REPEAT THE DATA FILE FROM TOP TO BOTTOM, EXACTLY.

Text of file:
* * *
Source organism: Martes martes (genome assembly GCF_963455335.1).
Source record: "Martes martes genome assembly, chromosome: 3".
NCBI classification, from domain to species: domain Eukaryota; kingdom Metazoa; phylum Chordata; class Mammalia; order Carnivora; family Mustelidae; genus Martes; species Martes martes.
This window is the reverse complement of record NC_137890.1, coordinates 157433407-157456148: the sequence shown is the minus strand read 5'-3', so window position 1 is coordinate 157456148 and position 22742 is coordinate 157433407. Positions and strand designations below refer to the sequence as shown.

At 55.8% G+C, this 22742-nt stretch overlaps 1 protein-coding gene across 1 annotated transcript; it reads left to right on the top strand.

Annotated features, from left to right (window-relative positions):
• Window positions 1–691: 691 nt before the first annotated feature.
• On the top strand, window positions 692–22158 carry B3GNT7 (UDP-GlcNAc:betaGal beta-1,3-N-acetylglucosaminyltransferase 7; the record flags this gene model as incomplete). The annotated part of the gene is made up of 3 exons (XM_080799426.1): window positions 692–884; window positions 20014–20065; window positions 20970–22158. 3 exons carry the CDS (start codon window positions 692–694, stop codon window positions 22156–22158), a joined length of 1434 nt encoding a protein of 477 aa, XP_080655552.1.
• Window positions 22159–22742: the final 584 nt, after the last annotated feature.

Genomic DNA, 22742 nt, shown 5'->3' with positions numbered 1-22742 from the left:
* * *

Source organism: Martes martes (genome assembly GCF_963455335.1).
Source record: "Martes martes genome assembly, chromosome: 3".
NCBI classification, from domain to species: domain Eukaryota; kingdom Metazoa; phylum Chordata; class Mammalia; order Carnivora; family Mustelidae; genus Martes; species Martes martes.
This window is the reverse complement of record NC_137890.1, coordinates 157433407-157456148: the sequence shown is the minus strand read 5'-3', so window position 1 is coordinate 157456148 and position 22742 is coordinate 157433407. Positions and strand designations below refer to the sequence as shown.

At 55.8% G+C, this 22742-nt stretch overlaps 1 protein-coding gene across 1 annotated transcript; it reads left to right on the top strand.

Annotated features, from left to right (window-relative positions):
• Window positions 1–691: 691 nt before the first annotated feature.
• On the top strand, window positions 692–22158 carry B3GNT7 (UDP-GlcNAc:betaGal beta-1,3-N-acetylglucosaminyltransferase 7; the record flags this gene model as incomplete). The annotated part of the gene is made up of 3 exons (XM_080799426.1): window positions 692–884; window positions 20014–20065; window positions 20970–22158. 3 exons carry the CDS (start codon window positions 692–694, stop codon window positions 22156–22158), a joined length of 1434 nt encoding a protein of 477 aa, XP_080655552.1.
• Window positions 22159–22742: the final 584 nt, after the last annotated feature.

Genomic DNA, 22742 nt, shown 5'->3' with positions numbered 1-22742 from the left: